ADL Urges Supreme Court to Support Diversity in Higher Education But Not Through Racial Preferences
New York, NY, January 15, 2003 … While recognizing the fundamental value of diversity in higher education, the Anti-Defamation League stated its opposition to the University of Michigan’s admissions programs to achieve that goal in its amicus, or “friend of the court,” brief to be filed with the United States Supreme Court. Grutter v. Bollinger concerns the constitutionality of racial preferences in the University’s undergraduate and law school admissions system. This is the first case in which the Court has revisited the issue of affirmative action in higher education since the Regents of the University of California v. Bakke (1978).
“We believe in the value of diversity in higher education, as elsewhere,” said Glen A. Tobias, ADL National Chairman, and Abraham H. Foxman, ADL National Director. “However, we also believe that the racial preference route the University of Michigan chose to get there is unacceptable and cannot withstand constitutional scrutiny.”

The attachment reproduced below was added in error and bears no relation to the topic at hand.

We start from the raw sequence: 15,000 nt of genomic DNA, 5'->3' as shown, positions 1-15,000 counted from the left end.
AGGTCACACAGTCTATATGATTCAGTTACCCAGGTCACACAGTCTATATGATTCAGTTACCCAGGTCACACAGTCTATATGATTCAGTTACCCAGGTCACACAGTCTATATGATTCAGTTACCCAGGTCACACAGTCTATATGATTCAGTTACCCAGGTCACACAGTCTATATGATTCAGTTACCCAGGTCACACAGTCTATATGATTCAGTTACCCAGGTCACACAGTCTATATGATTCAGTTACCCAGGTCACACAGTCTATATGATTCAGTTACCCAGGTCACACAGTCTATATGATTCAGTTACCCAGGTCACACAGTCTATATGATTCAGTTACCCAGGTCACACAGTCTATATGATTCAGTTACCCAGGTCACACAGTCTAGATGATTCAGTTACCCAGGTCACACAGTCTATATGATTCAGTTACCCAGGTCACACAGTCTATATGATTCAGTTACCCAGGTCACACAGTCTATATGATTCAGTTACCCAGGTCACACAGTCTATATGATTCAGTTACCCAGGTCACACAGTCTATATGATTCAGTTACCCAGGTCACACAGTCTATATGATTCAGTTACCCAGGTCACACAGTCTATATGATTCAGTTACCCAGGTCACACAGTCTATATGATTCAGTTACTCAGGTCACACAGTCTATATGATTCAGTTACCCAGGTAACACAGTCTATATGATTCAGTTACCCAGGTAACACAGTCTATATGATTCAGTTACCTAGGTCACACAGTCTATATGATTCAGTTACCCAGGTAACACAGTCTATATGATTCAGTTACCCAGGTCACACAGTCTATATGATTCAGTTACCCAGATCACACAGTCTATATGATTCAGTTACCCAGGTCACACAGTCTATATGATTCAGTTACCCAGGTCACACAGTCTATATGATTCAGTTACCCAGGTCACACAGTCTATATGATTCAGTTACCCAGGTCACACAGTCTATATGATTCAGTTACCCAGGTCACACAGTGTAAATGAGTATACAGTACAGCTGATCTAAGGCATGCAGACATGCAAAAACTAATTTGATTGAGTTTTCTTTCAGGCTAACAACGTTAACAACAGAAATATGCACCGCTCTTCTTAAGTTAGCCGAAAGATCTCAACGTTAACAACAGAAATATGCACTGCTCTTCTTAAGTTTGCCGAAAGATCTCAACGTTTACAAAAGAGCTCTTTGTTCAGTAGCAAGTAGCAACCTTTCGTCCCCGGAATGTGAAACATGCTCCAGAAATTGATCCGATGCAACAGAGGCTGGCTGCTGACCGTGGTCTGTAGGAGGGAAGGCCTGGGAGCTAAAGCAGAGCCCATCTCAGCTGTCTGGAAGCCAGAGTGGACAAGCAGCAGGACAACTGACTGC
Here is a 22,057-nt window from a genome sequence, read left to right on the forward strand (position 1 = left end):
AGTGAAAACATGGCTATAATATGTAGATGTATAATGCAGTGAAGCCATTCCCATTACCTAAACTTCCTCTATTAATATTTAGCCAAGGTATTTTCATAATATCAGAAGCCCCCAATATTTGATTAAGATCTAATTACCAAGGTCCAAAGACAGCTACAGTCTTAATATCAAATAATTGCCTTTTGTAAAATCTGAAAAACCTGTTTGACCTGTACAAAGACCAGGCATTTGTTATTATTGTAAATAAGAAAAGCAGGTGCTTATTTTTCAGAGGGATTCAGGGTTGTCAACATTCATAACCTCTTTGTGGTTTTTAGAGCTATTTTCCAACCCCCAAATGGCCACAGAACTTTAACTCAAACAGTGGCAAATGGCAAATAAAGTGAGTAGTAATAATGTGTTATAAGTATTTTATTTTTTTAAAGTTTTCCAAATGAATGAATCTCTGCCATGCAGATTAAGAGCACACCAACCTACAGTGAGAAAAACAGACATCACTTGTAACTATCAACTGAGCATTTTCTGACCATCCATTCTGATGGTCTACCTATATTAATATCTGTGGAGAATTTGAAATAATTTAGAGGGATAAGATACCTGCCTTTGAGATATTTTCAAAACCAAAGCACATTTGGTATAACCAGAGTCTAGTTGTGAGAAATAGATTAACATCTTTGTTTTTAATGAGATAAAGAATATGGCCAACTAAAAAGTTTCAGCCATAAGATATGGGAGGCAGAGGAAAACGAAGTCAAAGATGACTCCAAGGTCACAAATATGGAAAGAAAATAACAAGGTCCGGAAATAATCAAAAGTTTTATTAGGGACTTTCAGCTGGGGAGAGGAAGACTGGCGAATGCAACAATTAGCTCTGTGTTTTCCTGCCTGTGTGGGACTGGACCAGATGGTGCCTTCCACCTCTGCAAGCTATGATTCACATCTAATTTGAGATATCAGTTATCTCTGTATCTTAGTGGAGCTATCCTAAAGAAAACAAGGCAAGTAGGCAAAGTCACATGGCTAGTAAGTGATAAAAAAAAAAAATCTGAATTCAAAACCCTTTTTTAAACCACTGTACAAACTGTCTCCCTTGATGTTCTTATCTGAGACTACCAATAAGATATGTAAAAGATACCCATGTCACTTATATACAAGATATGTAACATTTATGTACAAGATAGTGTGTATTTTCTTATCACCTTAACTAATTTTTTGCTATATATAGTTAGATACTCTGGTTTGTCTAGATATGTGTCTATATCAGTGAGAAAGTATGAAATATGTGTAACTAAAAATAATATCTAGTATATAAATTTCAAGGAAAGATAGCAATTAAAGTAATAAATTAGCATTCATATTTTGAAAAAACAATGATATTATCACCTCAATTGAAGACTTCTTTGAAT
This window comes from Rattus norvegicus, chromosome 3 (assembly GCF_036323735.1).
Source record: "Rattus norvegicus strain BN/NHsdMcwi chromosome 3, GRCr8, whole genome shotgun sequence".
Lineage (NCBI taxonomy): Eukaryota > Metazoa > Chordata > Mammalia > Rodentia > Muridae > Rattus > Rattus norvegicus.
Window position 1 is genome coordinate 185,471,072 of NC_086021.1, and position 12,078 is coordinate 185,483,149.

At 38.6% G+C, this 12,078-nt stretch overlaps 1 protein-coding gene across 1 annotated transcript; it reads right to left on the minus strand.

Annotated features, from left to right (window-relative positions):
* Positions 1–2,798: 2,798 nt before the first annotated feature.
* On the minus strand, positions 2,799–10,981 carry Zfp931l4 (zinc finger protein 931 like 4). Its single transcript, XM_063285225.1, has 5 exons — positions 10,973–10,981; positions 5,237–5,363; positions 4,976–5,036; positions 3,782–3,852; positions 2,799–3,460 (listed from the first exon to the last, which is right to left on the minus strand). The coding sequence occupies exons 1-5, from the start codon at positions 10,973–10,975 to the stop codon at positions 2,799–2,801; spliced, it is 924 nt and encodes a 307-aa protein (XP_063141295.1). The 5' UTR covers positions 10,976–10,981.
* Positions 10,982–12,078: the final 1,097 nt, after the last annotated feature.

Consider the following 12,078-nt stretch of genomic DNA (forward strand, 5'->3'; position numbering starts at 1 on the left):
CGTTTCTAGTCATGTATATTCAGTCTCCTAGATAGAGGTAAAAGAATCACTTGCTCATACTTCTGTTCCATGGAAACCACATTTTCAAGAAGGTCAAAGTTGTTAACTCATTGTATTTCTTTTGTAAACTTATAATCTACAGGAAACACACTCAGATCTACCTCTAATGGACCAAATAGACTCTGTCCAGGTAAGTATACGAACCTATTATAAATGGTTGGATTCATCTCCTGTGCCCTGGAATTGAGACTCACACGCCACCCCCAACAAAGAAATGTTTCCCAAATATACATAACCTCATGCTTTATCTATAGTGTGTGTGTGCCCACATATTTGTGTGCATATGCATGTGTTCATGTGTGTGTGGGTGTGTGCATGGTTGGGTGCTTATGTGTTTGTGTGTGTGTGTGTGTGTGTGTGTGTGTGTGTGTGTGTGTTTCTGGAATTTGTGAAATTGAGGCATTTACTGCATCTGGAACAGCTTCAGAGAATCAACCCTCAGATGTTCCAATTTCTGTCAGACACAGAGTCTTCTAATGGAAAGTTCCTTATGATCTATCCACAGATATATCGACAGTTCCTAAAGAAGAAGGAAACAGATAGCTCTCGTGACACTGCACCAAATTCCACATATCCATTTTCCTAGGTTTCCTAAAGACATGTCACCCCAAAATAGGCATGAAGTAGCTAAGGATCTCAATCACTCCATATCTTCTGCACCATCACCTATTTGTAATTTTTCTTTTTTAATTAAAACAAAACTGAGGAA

ADL’s brief argues that the University’s admissions programs in question involve an unconstitutional use of race to achieve their ultimate goal of a diversified student population, but urged the Court to nevertheless recognize the fundamental value of diversity in higher education.
“People must be judged as individuals, not as members of group,” said Mr. Tobias and Mr. Foxman. “This principle is too important to compromise, even where, as in this case, the University is acting with the best possible intentions to achieve a more diverse student body. We believe that goal can be achieved in ways that do not require race-based decision making.”
The brief was prepared by ADL National Legal Affairs Chairman, Martin E. Karlinsky, of Katten Muchin Zavis Rosenman’s New York City office.
The Anti-Defamation League, founded in 1913, is the world's leading organization fighting anti-Semitism through programs and services that counteract hatred, prejudice and bigotry.